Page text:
Double Review: Nonfiction about Trans girls


Becoming Nicole
by Amy Ellis Nutt
Overall: 5 out of 5 stars

In a way, it seems unfair to give this book a rating. Would I be evaluating Nicole’s life? Nutt’s writing? Both? Nicole’s life has been hard; much of the story is told through her mother’s struggles for her daughter, both with the world and with her husband, which was also hard to read about; Nutt’s writing is great. Nicole, more or less fully aware of the struggles and the victories her family went through because of her, seems to have an edge to her. Her story is told from an outsider’s perspective and has a matching edge.

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Being Jazz (picture book: I Am Jazz)
by Jazz Jennings
Overall: 5 out of 5 stars

In comparison, Being Jazz is written by the girl herself, and a teenager at that, so has a much different voice. Jazz was also the youngest in a big family (four children total) and somewhat unaware of the fights her parents were fighting for her. With a healthy sense that her parents have always supported her, Jazz grew up with seemingly boundless enthusiasm and positivity, which gives her memoir an even more different feel than Nicole’s. Jazz is not completely oblivious, however, and recounts a few instances where she felt taken advantage of because of her high profile status, especially when it comes to dating. She also struggled to be allowed to play on the girls’ soccer team with her friends.

Both girls’ stories are inspiring and provoked lots of reflection from my fellow book clubbers – mostly older white women who are librarians who have in Massachusetts for all or most of their lives. Though it’s a liberal area, they were raised in the 50s and 60s, mostly in traditional Catholic families, and so their upbringing was utterly unlike what Nicole and Jazz went through, in rural Maine and south Florida in the 2000s. It was very interesting to hear these ladies speak about how times have changed. One recounted that she has a (very obviously, in retrospect) gay cousin, but no one talked about it at all when they were growing up. Another said her son thought we were basically almost to full equality for LGBTQ rights; recent events have me doubting that, but marriage equality was huge. Another said she thought we’d be fully there within 20 years. We’ll see – hope springs eternal, if not for my own friends and family, then for all the other kids like Nicole and Jazz, who should grow up knowing only love and acceptance.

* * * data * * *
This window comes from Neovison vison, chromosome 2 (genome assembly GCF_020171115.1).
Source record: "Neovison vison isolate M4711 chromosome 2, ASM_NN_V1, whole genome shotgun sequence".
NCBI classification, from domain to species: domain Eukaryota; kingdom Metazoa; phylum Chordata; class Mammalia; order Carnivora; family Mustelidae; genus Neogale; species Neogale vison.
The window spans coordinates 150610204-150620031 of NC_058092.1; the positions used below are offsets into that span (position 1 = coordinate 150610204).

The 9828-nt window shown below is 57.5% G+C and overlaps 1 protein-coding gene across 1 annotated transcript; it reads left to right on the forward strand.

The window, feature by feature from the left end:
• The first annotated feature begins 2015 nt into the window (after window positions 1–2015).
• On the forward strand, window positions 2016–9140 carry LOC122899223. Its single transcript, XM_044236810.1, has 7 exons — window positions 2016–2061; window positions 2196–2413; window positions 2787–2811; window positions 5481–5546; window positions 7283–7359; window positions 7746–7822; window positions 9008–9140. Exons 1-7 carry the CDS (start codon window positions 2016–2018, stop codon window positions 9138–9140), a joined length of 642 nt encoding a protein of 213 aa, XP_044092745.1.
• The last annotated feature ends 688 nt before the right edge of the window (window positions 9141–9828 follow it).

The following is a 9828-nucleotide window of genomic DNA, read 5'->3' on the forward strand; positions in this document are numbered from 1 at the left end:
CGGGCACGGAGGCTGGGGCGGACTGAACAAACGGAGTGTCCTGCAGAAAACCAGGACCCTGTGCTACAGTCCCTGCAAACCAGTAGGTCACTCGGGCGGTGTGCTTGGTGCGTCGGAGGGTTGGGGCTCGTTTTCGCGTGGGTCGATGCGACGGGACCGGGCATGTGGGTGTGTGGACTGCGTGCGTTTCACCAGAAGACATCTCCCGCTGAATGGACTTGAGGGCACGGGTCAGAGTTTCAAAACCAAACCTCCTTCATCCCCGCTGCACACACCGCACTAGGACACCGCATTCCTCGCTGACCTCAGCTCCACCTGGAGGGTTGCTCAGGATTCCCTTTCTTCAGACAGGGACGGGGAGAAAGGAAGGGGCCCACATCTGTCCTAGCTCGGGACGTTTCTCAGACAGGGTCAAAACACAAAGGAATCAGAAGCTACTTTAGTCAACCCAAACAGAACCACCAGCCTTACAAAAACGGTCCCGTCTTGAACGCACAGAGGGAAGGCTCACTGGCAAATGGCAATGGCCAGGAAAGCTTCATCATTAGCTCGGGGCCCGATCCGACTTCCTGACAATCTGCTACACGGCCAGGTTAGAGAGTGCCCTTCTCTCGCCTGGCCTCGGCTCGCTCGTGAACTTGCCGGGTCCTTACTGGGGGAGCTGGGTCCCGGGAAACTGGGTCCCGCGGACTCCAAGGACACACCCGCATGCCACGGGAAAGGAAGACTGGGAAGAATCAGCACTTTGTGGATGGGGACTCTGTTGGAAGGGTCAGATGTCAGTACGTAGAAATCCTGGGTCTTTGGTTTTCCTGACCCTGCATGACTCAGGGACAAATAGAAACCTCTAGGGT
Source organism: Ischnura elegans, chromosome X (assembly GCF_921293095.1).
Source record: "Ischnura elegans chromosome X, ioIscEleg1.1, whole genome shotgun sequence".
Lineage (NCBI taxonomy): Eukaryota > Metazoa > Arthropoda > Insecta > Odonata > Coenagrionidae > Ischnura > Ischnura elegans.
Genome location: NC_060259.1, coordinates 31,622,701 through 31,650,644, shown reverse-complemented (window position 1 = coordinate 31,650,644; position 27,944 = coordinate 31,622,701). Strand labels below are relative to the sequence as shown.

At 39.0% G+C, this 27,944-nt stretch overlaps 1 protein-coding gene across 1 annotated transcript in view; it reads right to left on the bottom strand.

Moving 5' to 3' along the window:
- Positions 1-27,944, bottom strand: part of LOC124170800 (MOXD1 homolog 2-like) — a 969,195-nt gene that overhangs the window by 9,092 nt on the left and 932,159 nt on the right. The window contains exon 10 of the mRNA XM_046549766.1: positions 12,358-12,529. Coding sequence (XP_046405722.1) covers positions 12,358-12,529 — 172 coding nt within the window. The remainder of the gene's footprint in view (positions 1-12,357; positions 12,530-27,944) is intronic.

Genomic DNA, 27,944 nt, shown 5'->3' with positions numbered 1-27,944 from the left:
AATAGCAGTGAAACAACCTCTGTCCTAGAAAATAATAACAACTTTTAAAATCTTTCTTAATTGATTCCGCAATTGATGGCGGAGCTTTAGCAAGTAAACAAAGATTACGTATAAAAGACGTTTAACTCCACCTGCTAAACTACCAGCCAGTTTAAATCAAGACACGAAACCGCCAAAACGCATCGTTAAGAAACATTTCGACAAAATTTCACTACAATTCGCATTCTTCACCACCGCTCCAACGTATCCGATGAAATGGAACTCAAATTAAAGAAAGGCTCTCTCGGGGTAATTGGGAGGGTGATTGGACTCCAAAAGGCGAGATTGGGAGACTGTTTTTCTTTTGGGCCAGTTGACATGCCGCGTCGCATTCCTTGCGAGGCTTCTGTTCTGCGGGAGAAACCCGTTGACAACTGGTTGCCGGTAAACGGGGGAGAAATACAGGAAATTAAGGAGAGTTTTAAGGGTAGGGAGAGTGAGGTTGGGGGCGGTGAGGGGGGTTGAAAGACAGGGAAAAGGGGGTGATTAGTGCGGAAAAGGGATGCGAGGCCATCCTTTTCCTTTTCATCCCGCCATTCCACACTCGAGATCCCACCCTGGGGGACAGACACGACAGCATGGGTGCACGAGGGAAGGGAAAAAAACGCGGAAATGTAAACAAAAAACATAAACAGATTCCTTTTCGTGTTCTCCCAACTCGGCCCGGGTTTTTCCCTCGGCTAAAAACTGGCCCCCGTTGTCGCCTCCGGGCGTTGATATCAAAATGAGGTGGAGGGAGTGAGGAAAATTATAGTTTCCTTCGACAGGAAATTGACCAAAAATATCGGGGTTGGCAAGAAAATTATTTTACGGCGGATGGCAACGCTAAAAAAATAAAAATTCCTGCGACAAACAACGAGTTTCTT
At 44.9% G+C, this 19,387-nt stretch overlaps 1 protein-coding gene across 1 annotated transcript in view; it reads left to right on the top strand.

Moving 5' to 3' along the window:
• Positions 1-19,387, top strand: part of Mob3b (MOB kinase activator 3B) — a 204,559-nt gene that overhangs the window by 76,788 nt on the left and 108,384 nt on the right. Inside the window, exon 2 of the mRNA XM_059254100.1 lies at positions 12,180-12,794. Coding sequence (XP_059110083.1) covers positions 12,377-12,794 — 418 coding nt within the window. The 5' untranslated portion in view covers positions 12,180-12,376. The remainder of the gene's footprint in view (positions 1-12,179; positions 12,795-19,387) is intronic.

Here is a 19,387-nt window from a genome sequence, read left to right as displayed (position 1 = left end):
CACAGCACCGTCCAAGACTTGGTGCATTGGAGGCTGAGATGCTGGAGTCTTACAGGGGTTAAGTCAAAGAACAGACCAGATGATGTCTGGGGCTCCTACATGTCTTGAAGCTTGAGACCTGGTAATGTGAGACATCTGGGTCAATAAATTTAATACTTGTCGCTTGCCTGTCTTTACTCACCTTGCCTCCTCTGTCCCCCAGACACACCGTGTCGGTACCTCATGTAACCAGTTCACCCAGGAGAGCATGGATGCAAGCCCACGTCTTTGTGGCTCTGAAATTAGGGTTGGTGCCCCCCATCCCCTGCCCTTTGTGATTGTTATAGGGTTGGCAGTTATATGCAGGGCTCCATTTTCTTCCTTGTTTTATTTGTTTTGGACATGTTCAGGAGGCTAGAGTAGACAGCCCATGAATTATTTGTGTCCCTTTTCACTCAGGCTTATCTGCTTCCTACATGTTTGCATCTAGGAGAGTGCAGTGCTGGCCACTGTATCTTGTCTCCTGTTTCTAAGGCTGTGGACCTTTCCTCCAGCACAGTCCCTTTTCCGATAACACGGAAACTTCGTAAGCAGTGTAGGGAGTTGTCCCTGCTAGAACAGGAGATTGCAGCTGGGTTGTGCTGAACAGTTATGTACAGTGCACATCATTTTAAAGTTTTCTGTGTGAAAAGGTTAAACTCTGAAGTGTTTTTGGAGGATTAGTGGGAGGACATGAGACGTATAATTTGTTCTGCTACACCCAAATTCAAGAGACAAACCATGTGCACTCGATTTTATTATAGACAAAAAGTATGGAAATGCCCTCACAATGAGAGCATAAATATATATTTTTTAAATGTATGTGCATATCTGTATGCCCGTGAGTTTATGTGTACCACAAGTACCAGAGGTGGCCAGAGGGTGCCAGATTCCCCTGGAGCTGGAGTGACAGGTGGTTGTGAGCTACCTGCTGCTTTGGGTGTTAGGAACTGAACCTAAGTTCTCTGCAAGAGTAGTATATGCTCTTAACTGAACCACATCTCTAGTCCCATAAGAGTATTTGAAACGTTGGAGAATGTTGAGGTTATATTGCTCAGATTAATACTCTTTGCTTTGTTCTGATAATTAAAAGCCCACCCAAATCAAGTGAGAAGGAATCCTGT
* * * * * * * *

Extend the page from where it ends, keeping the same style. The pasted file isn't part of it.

One striking thing was how much more attention is paid to trans girls than trans boys. Such a big deal is made of keeping penises out of girls’ bathrooms! On one hand, I totally understand wanting to protect women and girls from sexual predators. On the other, that’s not what being trans is about, and denying people the ability to perform the most basic of human functions because of some disturbed individuals really denies their own humanity.It’s incredibly heartbreaking to hear a very small child express a desire to cut off part of their anatomy, as it seems is common, because that sense of discomfort in one’s own body is tough, especially in one so young. I was curious to see what the story sounds like when the genders are swapped but found very few books in my library catalog chronicling a girl who becomes a boy. Stay tuned for a review of the one I found, Raising Ryland.

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